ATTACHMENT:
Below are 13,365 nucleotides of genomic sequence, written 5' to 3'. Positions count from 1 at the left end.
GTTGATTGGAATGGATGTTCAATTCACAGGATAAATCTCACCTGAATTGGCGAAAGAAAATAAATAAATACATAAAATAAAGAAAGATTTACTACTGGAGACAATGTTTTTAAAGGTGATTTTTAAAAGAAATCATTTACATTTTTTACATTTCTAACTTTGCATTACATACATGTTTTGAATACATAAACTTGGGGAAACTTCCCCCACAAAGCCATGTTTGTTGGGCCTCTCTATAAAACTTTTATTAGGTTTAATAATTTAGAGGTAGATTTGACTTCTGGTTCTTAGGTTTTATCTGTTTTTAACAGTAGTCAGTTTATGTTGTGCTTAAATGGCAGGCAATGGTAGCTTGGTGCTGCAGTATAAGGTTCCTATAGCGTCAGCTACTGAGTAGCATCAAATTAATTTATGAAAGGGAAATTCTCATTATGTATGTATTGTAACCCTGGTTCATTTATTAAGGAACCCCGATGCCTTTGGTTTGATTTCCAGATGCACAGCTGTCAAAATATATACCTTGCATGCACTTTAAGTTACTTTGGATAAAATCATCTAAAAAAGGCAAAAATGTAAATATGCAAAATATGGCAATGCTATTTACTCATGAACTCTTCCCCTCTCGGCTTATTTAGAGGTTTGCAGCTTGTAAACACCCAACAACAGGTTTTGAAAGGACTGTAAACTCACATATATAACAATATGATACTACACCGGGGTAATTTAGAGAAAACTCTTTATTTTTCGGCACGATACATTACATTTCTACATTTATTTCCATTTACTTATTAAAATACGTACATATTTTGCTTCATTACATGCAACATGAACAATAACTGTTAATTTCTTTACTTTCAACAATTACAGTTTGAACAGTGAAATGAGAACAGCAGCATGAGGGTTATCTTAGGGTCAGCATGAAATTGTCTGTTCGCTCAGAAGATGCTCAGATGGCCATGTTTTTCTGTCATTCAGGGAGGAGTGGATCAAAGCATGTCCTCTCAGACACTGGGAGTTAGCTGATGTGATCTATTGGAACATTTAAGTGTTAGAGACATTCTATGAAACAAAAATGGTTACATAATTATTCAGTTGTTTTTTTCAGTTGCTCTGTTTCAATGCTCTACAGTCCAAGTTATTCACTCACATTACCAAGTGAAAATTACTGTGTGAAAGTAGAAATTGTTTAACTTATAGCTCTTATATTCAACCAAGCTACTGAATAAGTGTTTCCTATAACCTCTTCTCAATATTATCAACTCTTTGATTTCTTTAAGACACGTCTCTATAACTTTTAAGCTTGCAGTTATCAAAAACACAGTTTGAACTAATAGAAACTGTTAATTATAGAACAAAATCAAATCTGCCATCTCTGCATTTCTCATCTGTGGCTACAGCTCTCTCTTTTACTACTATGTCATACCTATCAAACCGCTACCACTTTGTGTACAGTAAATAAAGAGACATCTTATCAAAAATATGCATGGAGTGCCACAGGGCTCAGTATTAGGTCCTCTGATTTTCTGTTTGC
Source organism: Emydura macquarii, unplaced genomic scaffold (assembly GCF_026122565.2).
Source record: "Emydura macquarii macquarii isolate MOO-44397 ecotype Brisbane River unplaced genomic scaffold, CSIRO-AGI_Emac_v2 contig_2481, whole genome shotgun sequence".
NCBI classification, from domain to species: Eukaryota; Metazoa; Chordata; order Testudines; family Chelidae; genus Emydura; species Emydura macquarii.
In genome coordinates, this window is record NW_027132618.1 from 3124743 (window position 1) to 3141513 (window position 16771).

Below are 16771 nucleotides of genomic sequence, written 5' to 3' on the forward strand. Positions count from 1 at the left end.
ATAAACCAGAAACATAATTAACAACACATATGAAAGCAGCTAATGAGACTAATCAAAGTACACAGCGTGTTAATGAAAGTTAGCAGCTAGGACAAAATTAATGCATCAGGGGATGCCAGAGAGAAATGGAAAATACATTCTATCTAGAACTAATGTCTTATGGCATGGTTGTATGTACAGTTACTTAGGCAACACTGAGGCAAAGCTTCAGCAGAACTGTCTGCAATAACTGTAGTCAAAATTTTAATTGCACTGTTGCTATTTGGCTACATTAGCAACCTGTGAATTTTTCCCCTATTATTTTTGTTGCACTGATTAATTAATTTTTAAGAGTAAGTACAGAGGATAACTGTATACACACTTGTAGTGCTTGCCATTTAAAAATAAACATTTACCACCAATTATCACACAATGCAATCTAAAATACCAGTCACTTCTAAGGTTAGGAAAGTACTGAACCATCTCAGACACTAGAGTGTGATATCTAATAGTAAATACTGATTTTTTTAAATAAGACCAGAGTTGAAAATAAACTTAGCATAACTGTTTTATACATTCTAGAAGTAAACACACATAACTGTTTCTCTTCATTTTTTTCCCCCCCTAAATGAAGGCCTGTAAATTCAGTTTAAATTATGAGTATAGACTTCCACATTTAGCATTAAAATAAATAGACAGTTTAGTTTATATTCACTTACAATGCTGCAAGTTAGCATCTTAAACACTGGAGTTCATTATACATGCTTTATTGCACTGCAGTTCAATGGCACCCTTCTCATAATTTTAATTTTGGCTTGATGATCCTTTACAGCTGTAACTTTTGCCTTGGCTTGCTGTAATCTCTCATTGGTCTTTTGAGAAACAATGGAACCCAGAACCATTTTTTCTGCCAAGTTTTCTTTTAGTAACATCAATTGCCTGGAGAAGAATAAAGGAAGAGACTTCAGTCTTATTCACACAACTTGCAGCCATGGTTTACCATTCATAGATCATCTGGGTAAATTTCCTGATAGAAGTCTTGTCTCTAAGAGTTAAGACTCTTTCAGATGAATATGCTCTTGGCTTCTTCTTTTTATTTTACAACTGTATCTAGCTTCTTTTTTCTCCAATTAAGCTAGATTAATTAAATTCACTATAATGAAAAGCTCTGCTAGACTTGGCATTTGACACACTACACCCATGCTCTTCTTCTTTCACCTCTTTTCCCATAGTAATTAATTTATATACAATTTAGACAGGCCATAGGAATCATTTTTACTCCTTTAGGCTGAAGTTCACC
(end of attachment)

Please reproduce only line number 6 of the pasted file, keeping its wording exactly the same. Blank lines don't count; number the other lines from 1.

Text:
In genome coordinates, this window is record NW_027132618.1 from 3124743 (window position 1) to 3141513 (window position 16771).